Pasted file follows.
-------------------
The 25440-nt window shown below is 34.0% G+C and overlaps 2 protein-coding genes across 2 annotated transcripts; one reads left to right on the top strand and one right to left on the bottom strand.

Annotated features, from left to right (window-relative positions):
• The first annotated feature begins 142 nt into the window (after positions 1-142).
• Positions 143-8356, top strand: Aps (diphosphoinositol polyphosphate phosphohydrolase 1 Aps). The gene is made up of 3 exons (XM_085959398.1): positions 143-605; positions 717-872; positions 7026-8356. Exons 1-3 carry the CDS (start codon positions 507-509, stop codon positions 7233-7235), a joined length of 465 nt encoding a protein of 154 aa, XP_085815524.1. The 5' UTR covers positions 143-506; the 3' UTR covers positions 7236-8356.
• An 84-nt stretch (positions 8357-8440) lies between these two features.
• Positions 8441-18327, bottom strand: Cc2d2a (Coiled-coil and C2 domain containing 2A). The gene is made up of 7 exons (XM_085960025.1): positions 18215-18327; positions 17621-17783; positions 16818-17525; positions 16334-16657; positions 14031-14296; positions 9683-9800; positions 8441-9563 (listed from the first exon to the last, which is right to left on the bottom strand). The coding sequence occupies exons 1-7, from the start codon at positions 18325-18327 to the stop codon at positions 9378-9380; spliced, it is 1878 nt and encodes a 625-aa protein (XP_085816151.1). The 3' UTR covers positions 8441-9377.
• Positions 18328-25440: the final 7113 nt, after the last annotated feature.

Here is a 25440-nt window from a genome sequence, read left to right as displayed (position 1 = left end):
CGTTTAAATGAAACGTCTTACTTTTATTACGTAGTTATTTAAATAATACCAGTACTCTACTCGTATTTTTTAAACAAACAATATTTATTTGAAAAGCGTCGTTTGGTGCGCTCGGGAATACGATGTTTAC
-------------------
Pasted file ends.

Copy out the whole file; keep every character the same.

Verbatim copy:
The 25440-nt window shown below is 34.0% G+C and overlaps 2 protein-coding genes across 2 annotated transcripts; one reads left to right on the top strand and one right to left on the bottom strand.

Annotated features, from left to right (window-relative positions):
• The first annotated feature begins 142 nt into the window (after positions 1-142).
• Positions 143-8356, top strand: Aps (diphosphoinositol polyphosphate phosphohydrolase 1 Aps). The gene is made up of 3 exons (XM_085959398.1): positions 143-605; positions 717-872; positions 7026-8356. Exons 1-3 carry the CDS (start codon positions 507-509, stop codon positions 7233-7235), a joined length of 465 nt encoding a protein of 154 aa, XP_085815524.1. The 5' UTR covers positions 143-506; the 3' UTR covers positions 7236-8356.
• An 84-nt stretch (positions 8357-8440) lies between these two features.
• Positions 8441-18327, bottom strand: Cc2d2a (Coiled-coil and C2 domain containing 2A). The gene is made up of 7 exons (XM_085960025.1): positions 18215-18327; positions 17621-17783; positions 16818-17525; positions 16334-16657; positions 14031-14296; positions 9683-9800; positions 8441-9563 (listed from the first exon to the last, which is right to left on the bottom strand). The coding sequence occupies exons 1-7, from the start codon at positions 18325-18327 to the stop codon at positions 9378-9380; spliced, it is 1878 nt and encodes a 625-aa protein (XP_085816151.1). The 3' UTR covers positions 8441-9377.
• Positions 18328-25440: the final 7113 nt, after the last annotated feature.

Here is a 25440-nt window from a genome sequence, read left to right as displayed (position 1 = left end):
CGTTTAAATGAAACGTCTTACTTTTATTACGTAGTTATTTAAATAATACCAGTACTCTACTCGTATTTTTTAAACAAACAATATTTATTTGAAAAGCGTCGTTTGGTGCGCTCGGGAATACGATGTTTAC